Tell you what, Lincoln. If you agree to drop these stupid names and just call it the MKZ Givenchy or Bill Blass, I’ll put in an order. I don’t even care if the gas flap falls off. Call it the Givenchy. Out of respect to your heritage, your customers, and DJ Quik. It’s the right thing to do. And then we can get into my MKZ Givenchy and drive the hell away from the lamers at Pebble Beach, back into the American heartland, okay?

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  • Tklockau Tklockau on Aug 18, 2013

    OK, this sounds hokey to me but I kind of agree with Jack--appealing to shallow, style-conscious bozos might just be the ticket for Lincoln. It has done wonders for Porsche (and I say that as a Porsche fan). But, I have another train of thought. Here's an idea: Drop the pretentious names, and just offer nice leather in dark red, navy blue, white, green, black and saddle tan, just like the 1975 Continentals. No Rubbermaid colors allowed--"ecru," "shadow" and other equally ridiculous names for shades of gray. Do this on all Lincoln models. The new MKZ has grown on me since seeing one in person, but a Lincoln should ALWAYS have vertical bars on the grille. The horizontal bars make it look like an Oldsmobile or something. Also, an MKT with "Town Car" badging is not a Town Car, no more than a 1982 Cimarron is a Cadillac. Please knock it off and give us a proper, RWD V8 Town Car sedan. You know, like the one you killed off in 2011? Oh, and bring back the Continental name!

    • Lie2me Lie2me on Aug 18, 2013

      "Mr Farley... Mr Farley, please wake-up sir, you fell asleep at your desk again and must have had that same horrible dream where you start yelling, V8! Continental! Suicide doors! over and over, like your trying to decipher some cryptic message in secret code that no one understands"

  • AoLetsGo AoLetsGo on Aug 26, 2013

    I realize this is an old post, but I just saw an ad for the new high-end cycling clothes from Voler. You guessed it they call it "Black Label" http://www.voler.com/browse/collections/details/li/BlackLabel/?utm_source=Voler+Cycling+Apparel+Newsletter&utm_campaign=81362d627d-EMW_13_08_4&utm_medium=email&utm_term=0_416f42a7a9-81362d627d-33946942

  • Nrd515 I bought an '88 S10 Blazer with the 4.3. We had it 4 years and put just about 48K on it with a bunch of trips to Nebraska and S. Dakota to see relatives. It had a couple of minor issues when new, a piece of trim fell off the first day, and it had a seriously big oil leak soon after we got it. The amazinly tiny starter failed at about 40K, it was fixed under some sort of secret warranty and we got a new Silverado as a loaner. Other than that, and a couple of tires that blew when I ran over some junk on the road, it was a rock. I hated the dash instrumentation, and being built like a gorilla, it was about an inch and a half too narrow for my giant shoulders, but it drove fine, and was my second most trouble free vehicle ever, only beaten by my '82 K5 Blazer, which had zero issues for nearly 50K miles. We sold the S10 to a friend, who had it over 20 years and over 400,000 miles on the original short block! It had a couple of transmissions, a couple of valve jobs, a rear end rebuild at 300K, was stolen and vandalized twice, cut open like a tin can when a diabetic truck driver passed out(We were all impressed at the lack of rust inside the rear quarters at almost 10 years old, and it just went on and on. Ziebart did a good job on that Blazer. All three of his sons learned to drive in it, and it was only sent to the boneyard when the area above the windshield had rusted to the point it was like taking a shower when it rained. He now has a Jeep that he's put a ton of money into. He says he misses the S10's reliablity a lot these days, the Jeep is in the shop a lot.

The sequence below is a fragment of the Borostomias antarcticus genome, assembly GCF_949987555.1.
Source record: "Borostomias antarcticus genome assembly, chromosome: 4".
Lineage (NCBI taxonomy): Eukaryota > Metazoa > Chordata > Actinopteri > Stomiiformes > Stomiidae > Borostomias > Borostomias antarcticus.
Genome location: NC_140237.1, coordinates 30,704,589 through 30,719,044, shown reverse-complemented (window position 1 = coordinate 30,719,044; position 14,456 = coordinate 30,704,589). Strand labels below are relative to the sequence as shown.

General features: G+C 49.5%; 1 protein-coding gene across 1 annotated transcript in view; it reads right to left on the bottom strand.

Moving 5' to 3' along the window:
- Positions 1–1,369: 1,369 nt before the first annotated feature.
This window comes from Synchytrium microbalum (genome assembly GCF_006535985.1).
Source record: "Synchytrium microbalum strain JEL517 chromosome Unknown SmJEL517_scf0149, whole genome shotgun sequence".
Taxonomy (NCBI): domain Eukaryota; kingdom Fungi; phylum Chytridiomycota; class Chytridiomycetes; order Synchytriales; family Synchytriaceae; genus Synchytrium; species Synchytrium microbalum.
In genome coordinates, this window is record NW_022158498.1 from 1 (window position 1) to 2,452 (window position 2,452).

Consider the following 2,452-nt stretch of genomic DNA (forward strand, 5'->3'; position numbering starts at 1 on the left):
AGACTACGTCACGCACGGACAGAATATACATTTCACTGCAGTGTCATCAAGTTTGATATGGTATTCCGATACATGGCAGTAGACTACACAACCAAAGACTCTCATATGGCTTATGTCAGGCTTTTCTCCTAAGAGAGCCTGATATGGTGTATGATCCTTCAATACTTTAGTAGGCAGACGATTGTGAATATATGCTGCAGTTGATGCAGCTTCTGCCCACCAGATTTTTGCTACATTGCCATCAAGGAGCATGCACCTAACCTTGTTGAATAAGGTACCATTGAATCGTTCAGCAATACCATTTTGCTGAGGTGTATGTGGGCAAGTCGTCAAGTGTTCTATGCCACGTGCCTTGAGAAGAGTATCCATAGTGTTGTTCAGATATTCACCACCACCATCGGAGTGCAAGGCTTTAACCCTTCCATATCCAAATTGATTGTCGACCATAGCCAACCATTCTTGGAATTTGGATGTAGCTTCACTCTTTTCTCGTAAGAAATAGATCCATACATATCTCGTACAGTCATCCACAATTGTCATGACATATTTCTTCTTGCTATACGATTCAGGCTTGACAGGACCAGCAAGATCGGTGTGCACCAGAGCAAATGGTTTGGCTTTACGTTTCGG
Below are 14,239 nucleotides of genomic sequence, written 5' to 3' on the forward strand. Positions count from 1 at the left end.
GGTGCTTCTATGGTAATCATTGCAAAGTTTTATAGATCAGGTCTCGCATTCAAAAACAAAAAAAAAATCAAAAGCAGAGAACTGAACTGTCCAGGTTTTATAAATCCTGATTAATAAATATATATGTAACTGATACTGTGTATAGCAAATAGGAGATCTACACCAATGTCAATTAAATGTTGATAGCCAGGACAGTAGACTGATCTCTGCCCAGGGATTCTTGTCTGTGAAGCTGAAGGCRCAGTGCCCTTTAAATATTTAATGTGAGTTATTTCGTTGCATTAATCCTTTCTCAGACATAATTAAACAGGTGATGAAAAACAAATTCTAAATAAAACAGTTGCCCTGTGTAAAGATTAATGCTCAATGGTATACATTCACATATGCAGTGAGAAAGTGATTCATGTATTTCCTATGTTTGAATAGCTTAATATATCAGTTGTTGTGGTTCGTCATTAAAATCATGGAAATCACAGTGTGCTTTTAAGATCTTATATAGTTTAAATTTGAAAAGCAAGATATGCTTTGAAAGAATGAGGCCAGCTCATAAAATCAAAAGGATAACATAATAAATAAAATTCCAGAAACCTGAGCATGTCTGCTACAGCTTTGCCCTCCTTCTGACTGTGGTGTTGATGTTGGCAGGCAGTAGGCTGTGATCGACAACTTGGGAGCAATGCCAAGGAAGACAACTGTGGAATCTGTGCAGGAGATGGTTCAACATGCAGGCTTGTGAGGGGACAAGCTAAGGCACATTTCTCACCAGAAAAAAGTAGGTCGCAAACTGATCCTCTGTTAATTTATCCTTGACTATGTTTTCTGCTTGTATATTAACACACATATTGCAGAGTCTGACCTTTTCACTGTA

• Jeff S Most densely populated areas have emission testing and removing catalytic converters and altering pollution devices will cause your vehicle to fail emission testing which could effect renewing license plates. In less populated areas where emission testing is not done there would probably not be any legal consequences and the converter could either be removed or gutted both without having to buy specific parts for bypassing emissions. Tampering with emission systems would make it harder to resell a vehicle but if you plan on keeping the vehicle and literally running it till the wheels fall off there is not much that can be done if there is no emission testing. I did have a cat removed on a car long before mandatory emission testing and it did get better mpgs and it ran better. Also had a cat gutted on my S-10 which was close to 20 years old which increased performance and efficiency but that was in a state that did not require emission testing just that reformulated gas be sold during the Summer months. I would probably not do it again because after market converters are not that expensive on older S-10s compared to many of the newer vehicles. On newer vehicles it can effect other systems that are related to the operating and the running of the vehicle. A little harder to defeat pollution devices on newer vehicles with all the systems run by microprocessors but if someone wants to do it they can. This law could be addressing the modified diesels that are made into coal rollers just as much as the gasoline powered vehicles with cats. You probably will still be able to buy equipment that would modify the performance of a vehicles as long as the emission equipment is not altered.
  • ToolGuy I wonder if Vin Diesel requires DEF.(Does he have issues with Sulfur in concentrations above 15ppm?)
  • ToolGuy Presented for discussion: https://xroads.virginia.edu/~Hyper2/thoreau/civil.html
  • Kevin Ford can do what it's always done. Offer buyouts to retirement age employees, and transfers to operating facilities to those who aren't retirement age. Plus, the transition to electric isn't going to be a finger snap one time event. It's going to occur over a few model years. What's a more interesting question is: Where will today's youth find jobs in the auto industry given the lower employment levels?